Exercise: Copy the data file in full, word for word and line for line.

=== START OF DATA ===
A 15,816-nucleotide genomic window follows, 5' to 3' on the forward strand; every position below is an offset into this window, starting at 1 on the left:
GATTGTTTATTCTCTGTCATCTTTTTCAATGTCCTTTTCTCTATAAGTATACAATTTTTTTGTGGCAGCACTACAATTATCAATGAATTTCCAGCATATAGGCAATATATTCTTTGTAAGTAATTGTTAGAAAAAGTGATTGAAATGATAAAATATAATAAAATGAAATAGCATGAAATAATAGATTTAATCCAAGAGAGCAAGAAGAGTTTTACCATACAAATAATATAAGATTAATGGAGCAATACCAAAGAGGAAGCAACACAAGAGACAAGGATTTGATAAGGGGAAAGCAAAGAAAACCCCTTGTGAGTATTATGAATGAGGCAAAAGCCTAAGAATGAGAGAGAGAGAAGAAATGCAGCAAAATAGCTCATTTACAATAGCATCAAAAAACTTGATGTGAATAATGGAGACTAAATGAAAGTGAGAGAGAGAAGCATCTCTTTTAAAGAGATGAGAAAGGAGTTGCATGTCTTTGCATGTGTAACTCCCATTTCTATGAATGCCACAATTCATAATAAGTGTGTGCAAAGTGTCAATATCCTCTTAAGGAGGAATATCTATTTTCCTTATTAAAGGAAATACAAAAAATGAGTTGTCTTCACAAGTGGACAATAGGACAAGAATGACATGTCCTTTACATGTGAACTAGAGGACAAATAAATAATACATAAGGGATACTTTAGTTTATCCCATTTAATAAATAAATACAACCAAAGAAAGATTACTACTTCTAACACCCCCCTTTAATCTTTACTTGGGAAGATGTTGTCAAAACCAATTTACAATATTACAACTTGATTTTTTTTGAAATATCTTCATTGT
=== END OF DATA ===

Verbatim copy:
A 15,816-nucleotide genomic window follows, 5' to 3' on the forward strand; every position below is an offset into this window, starting at 1 on the left:
GATTGTTTATTCTCTGTCATCTTTTTCAATGTCCTTTTCTCTATAAGTATACAATTTTTTTGTGGCAGCACTACAATTATCAATGAATTTCCAGCATATAGGCAATATATTCTTTGTAAGTAATTGTTAGAAAAAGTGATTGAAATGATAAAATATAATAAAATGAAATAGCATGAAATAATAGATTTAATCCAAGAGAGCAAGAAGAGTTTTACCATACAAATAATATAAGATTAATGGAGCAATACCAAAGAGGAAGCAACACAAGAGACAAGGATTTGATAAGGGGAAAGCAAAGAAAACCCCTTGTGAGTATTATGAATGAGGCAAAAGCCTAAGAATGAGAGAGAGAGAAGAAATGCAGCAAAATAGCTCATTTACAATAGCATCAAAAAACTTGATGTGAATAATGGAGACTAAATGAAAGTGAGAGAGAGAAGCATCTCTTTTAAAGAGATGAGAAAGGAGTTGCATGTCTTTGCATGTGTAACTCCCATTTCTATGAATGCCACAATTCATAATAAGTGTGTGCAAAGTGTCAATATCCTCTTAAGGAGGAATATCTATTTTCCTTATTAAAGGAAATACAAAAAATGAGTTGTCTTCACAAGTGGACAATAGGACAAGAATGACATGTCCTTTACATGTGAACTAGAGGACAAATAAATAATACATAAGGGATACTTTAGTTTATCCCATTTAATAAATAAATACAACCAAAGAAAGATTACTACTTCTAACACCCCCCTTTAATCTTTACTTGGGAAGATGTTGTCAAAACCAATTTACAATATTACAACTTGATTTTTTTTGAAATATCTTCATTGT